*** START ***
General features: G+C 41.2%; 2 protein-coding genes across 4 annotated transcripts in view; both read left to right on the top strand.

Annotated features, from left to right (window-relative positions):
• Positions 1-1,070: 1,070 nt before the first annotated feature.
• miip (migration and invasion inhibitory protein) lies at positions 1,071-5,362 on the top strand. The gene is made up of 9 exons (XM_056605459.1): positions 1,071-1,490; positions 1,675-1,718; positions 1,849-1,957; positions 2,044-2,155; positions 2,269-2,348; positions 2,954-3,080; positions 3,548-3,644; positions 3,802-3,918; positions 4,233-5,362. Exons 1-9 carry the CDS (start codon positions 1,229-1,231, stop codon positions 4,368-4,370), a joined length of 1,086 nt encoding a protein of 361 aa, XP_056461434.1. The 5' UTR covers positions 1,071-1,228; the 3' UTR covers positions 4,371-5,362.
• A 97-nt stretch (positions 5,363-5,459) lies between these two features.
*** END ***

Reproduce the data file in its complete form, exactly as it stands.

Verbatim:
General features: G+C 41.2%; 2 protein-coding genes across 4 annotated transcripts in view; both read left to right on the top strand.

Annotated features, from left to right (window-relative positions):
• Positions 1-1,070: 1,070 nt before the first annotated feature.
• miip (migration and invasion inhibitory protein) lies at positions 1,071-5,362 on the top strand. The gene is made up of 9 exons (XM_056605459.1): positions 1,071-1,490; positions 1,675-1,718; positions 1,849-1,957; positions 2,044-2,155; positions 2,269-2,348; positions 2,954-3,080; positions 3,548-3,644; positions 3,802-3,918; positions 4,233-5,362. Exons 1-9 carry the CDS (start codon positions 1,229-1,231, stop codon positions 4,368-4,370), a joined length of 1,086 nt encoding a protein of 361 aa, XP_056461434.1. The 5' UTR covers positions 1,071-1,228; the 3' UTR covers positions 4,371-5,362.
• A 97-nt stretch (positions 5,363-5,459) lies between these two features.